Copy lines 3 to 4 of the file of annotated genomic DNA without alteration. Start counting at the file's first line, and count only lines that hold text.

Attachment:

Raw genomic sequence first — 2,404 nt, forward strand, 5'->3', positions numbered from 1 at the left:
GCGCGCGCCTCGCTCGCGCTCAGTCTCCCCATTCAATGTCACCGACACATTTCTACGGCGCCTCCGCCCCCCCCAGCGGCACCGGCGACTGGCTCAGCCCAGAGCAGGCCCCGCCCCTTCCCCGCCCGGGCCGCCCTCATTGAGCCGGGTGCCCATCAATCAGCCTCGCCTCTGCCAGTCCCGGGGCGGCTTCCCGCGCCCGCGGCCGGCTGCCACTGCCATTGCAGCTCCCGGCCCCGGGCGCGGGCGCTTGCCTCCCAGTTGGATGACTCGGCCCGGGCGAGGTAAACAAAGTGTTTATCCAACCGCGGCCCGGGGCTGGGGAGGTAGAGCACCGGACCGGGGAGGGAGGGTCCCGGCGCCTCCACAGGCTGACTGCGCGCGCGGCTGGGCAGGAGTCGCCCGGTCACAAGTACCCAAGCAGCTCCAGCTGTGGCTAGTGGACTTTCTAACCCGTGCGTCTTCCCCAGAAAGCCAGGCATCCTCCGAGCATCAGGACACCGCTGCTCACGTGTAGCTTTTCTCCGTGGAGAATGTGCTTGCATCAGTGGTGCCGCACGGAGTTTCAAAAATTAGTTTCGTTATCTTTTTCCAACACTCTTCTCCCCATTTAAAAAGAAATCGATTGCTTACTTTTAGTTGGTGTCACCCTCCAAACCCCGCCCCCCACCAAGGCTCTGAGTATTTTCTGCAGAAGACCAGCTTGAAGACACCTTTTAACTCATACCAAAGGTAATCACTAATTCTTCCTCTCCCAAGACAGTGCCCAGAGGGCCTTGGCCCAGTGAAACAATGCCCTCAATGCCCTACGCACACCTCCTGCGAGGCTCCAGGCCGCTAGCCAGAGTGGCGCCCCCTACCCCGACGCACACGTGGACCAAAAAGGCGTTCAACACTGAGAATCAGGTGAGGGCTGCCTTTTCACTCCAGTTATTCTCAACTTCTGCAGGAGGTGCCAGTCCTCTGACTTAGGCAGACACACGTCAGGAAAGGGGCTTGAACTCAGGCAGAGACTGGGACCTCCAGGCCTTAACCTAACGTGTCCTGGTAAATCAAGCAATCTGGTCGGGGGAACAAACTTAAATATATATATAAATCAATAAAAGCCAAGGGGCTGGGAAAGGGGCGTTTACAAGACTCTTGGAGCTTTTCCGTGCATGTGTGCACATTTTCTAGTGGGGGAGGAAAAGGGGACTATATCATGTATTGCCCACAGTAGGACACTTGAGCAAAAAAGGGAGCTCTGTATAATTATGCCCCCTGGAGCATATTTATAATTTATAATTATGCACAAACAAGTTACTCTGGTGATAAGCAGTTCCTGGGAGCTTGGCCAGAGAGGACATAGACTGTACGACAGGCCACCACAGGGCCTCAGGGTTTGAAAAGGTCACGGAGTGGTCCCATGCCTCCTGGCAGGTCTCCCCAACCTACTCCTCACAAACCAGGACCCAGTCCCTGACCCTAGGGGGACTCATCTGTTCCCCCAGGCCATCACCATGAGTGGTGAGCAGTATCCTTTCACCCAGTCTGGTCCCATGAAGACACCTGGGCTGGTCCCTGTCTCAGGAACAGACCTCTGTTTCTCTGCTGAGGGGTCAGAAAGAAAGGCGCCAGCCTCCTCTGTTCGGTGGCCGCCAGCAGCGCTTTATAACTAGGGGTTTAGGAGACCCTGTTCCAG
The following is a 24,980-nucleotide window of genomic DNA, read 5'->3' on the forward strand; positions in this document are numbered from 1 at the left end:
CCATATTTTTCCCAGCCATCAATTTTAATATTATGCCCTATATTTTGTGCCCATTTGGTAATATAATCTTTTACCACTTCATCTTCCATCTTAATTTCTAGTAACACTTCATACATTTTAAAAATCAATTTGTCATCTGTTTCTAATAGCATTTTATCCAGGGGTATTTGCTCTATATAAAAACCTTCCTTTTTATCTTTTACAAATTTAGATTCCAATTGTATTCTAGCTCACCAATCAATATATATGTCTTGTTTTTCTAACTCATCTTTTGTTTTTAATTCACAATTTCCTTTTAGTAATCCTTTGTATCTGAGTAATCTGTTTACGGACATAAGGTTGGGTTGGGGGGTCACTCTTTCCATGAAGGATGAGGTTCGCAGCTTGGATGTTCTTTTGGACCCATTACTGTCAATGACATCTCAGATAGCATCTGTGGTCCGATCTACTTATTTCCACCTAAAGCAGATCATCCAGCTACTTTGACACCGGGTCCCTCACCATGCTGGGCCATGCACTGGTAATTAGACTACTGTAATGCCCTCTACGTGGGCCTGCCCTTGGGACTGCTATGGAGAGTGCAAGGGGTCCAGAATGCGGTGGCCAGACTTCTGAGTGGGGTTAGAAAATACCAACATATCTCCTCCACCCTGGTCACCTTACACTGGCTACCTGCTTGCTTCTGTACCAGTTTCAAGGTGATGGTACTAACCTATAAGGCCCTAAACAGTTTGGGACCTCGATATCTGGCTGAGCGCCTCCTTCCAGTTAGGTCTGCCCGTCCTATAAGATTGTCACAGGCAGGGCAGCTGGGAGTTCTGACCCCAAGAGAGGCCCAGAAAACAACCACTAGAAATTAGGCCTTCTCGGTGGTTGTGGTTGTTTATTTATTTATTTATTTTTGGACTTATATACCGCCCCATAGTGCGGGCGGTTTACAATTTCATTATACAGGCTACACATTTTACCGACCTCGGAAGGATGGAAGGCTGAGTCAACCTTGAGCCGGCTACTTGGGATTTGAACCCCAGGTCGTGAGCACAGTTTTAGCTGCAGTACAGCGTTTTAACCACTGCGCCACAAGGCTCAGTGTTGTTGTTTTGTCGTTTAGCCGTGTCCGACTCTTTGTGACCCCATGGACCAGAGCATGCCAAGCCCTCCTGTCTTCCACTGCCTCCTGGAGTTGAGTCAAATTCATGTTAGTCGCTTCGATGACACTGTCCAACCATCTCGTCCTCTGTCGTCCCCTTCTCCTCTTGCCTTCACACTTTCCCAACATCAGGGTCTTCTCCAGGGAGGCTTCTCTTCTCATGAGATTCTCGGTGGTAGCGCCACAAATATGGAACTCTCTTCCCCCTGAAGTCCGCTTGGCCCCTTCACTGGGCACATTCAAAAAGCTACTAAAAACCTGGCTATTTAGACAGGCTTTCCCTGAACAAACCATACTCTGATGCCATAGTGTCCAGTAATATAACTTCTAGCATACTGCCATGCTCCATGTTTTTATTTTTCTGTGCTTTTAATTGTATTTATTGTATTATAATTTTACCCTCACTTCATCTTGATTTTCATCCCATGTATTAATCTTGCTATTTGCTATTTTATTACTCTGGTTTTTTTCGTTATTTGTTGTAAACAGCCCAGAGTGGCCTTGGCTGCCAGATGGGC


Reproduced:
The following is a 24,980-nucleotide window of genomic DNA, read 5'->3' on the forward strand; positions in this document are numbered from 1 at the left end:
CCATATTTTTCCCAGCCATCAATTTTAATATTATGCCCTATATTTTGTGCCCATTTGGTAATATAATCTTTTACCACTTCATCTTCCATCTTAATTTCTAGTAACACTTCATACATTTTAAAAATCAATTTGTCATCTGTTTCTAATAGCATTTTATCCAGGGGTATTTGCTCTATATAAAAACCTTCCTTTTTATCTTTTACAAATTTAGATTCCAATTGTATTCTAGCTCACCAATCAATATATATGTCTTGTTTTTCTAACTCATCTTTTGTTTTTAATTCACAATTTCCTTTTAGTAATCCTTTGTATCTGAGTAATCTGTTTACGGACATAAGGTTGGGTTGGGGGGTCACTCTTTCCATGAAGGATGAGGTTCGCAGCTTGGATGTTCTTTTGGACCCATTACTGTCAATGACATCTCAGATAGCATCTGTGGTCCGATCTACTTATTTCCACCTAAAGCAGATCATCCAGCTACTTTGACACCGGGTCCCTCACCATGCTGGGCCATGCACTGGTAATTAGACTACTGTAATGCCCTCTACGTGGGCCTGCCCTTGGGACTGCTATGGAGAGTGCAAGGGGTCCAGAATGCGGTGGCCAGACTTCTGAGTGGGGTTAGAAAATACCAACATATCTCCTCCACCCTGGTCACCTTACACTGGCTACCTGCTTGCTTCTGTACCAGTTTCAAGGTGATGGTACTAACCTATAAGGCCCTAAACAGTTTGGGACCTCGATATCTGGCTGAGCGCCTCCTTCCAGTTAGGTCTGCCCGTCCTATAAGATTGTCACAGGCAGGGCAGCTGGGAGTTCTGACCCCAAGAGAGGCCCAGAAAACAACCACTAGAAATTAGGCCTTCTCGGTGGTTGTGGTTGTTTATTTATTTATTTATTTTTGGACTTATATACCGCCCCATAGTGCGGGCGGTTTACAATTTCATTATACAGGCTACACATTTTACCGACCTCGGAAGGATGGAAGGCTGAGTCAACCTTGAGCCGGCTACTTGGGATTTGAACCCCAGGTCGTGAGCACAGTTTTAGCTGCAGTACAGCGTTTTAACCACTGCGCCACAAGGCTCAGTGTTGTTGTTTTGTCGTTTAGCCGTGTCCGACTCTTTGTGACCCCATGGACCAGAGCATGCCAAGCCCTCCTGTCTTCCACTGCCTCCTGGAGTTGAGTCAAATTCATGTTAGTCGCTTCGATGACACTGTCCAACCATCTCGTCCTCTGTCGTCCCCTTCTCCTCTTGCCTTCACACTTTCCCAACATCAGGGTCTTCTCCAGGGAGGCTTCTCTTCTCATGAGATTCTCGGTGGTAGCGCCACAAATATGGAACTCTCTTCCCCCTGAAGTCCGCTTGGCCCCTTCACTGGGCACATTCAAAAAGCTACTAAAAACCTGGCTATTTAGACAGGCTTTCCCTGAACAAACCATACTCTGATGCCATAGTGTCCAGTAATATAACTTCTAGCATACTGCCATGCTCCATGTTTTTATTTTTCTGTGCTTTTAATTGTATTTATTGTATTATAATTTTACCCTCACTTCATCTTGATTTTCATCCCATGTATTAATCTTGCTATTTGCTATTTTATTACTCTGGTTTTTTTCGTTATTTGTTGTAAACAGCCCAGAGTGGCCTTGGCTGCCAGATGGGC